State not sharing details on involvement in child abuse case
The state is still offering no comments on how or if county child protective services departments may have been involved with a family before the death of a 5-year-old.
Family members have told WISC-TV that Child Protective Services may have been involved with the family of 5-year-old Brayden Turnbill in more than one county.
Turnbill was taken from the Sun Prairie home he was living in to a hospital a week ago with injuries from alleged child abuse, and he later died of those injuries. His mother's boyfriend is now the named suspect in the homicide by Sun Prairie police.
Thus far, Dane and Green county human services officials have referred questions about any CPS involvement to the state Department of Children and Families. But family members tell us there was contact, both in connection to custody issues and sexual assault allegations against Brayden's father, Anthony Turnbill.
Speaking after his court appearance on sexual assault charges, Turnbill told WISC-TV Monday that he'd had contact with CPS about his son.
"They'll see that I tried getting Brayden, see that there are CPS reports," said Turnbill. "A CPS report in Green County, I was told somebody had found, that I had called and made reports to try to get my son."
Turnbill also said the Dane County Sheriff's Department was informed of abuse. A spokeswoman for the department said two contacts last year dealt with custody issues, not reports of child endangerment.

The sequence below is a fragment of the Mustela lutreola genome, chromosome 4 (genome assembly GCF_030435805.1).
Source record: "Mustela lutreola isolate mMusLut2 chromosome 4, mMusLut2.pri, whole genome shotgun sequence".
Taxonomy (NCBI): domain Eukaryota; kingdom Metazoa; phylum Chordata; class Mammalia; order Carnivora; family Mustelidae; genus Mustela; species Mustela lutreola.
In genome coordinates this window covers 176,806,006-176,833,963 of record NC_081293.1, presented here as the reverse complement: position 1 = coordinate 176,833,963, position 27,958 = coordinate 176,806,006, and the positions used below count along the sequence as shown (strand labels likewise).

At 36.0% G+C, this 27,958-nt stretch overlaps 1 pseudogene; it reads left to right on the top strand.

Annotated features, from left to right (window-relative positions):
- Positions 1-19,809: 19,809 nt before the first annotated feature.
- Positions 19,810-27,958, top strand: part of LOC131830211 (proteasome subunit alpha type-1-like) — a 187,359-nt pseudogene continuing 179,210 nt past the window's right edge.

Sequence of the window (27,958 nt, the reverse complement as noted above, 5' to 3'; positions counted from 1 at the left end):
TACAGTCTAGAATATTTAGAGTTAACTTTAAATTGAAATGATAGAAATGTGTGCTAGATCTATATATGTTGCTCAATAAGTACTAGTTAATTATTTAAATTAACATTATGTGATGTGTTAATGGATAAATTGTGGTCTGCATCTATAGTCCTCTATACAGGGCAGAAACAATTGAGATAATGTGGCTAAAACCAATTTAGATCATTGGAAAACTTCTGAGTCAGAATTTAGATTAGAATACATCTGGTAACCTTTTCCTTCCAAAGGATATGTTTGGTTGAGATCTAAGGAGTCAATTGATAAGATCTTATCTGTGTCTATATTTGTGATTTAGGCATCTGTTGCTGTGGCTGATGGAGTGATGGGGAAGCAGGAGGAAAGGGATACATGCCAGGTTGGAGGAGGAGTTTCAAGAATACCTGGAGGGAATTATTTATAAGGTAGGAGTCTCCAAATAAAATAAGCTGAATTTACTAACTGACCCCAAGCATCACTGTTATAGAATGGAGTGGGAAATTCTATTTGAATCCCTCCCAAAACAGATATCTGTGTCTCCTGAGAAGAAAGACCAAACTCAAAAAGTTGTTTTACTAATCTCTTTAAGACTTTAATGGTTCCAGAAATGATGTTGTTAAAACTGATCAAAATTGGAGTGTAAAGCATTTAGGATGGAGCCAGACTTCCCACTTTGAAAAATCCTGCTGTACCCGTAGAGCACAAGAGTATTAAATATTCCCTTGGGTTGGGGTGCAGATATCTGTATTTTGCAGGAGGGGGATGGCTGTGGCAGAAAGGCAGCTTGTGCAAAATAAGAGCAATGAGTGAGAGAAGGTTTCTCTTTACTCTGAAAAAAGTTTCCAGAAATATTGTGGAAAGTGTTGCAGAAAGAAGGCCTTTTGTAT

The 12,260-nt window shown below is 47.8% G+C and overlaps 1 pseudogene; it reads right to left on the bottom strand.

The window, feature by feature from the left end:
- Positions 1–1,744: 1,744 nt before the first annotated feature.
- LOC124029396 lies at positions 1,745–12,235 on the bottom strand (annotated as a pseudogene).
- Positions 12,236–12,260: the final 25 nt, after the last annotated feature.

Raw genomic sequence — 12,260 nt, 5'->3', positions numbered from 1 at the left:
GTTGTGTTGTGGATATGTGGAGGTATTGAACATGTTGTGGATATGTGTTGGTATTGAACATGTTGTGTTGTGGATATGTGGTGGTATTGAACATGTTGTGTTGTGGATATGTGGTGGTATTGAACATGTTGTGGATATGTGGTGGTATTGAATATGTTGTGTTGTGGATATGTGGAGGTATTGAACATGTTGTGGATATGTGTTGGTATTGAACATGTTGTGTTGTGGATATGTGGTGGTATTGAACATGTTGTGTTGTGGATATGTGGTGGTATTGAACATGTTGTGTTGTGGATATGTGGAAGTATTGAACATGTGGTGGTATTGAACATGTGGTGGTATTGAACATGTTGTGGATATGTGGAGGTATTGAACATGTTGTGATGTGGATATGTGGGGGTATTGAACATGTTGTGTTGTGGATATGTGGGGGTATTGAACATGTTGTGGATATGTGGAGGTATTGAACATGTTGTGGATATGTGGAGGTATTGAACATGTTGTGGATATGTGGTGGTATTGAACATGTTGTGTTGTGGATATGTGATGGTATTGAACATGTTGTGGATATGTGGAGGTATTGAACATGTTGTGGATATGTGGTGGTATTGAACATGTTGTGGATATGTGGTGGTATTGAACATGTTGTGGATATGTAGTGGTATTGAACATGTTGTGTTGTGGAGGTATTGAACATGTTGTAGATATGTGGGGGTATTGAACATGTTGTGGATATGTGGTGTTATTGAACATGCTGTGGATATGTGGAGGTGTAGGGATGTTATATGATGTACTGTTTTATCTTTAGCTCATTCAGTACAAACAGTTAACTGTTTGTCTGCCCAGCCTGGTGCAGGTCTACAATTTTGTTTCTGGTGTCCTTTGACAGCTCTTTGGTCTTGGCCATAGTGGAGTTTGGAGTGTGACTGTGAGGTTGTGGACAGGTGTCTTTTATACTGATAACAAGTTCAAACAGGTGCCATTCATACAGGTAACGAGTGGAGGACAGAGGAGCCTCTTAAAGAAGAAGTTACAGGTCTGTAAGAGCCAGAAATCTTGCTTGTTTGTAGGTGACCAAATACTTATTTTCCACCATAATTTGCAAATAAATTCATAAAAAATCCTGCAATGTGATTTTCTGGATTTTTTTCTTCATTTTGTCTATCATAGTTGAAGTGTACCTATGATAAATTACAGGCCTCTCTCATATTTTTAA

But a family member of Turnbill's estranged wife said CPS was also involved with the family this month.
"When all this was reported in regard to the sexual assault we did ask child protective services to go and check on the other little boy and to the best of my knowledge we don't believe that was done," said Debi Eveland, a relative of Brayden's. "I don't know if that would have stopped anything but it is a tragedy that something wasn't checked on."
WISC-TV has been unable to confirm these reports with Dane or Green counties or the Department of Children and Families. The department released a statement after our requests saying they "understand the public's interest in getting more information about this case; however, due to confidentiality issues, the Department of Children and Families cannot provide any further details at this time."
But the department has provided details of this kind before, sharing details on contacts CPS had with Chad and Melinda Chritton before a teenage girl was removed from their home after allegations of starvation and abuse. In response to differences in that early 2012 case, the department tells us only they were "correcting inaccurate information" on the case.
The only disclosure the state has made is the public posting of an egregious incident report on their website that says a 5-year-old male suffered serious injury on Oct. 22 in his home and the Department of Safety and Permanence will be doing a 90-day review of the case.
That review is supposed to be made public once it is complete, but if any police agency, district attorney or judge asks for it to be sealed, it could be. That's exactly what happened in the Chritton case. Twenty months later, that report on what went right or wrong with CPS involvement remains sealed.
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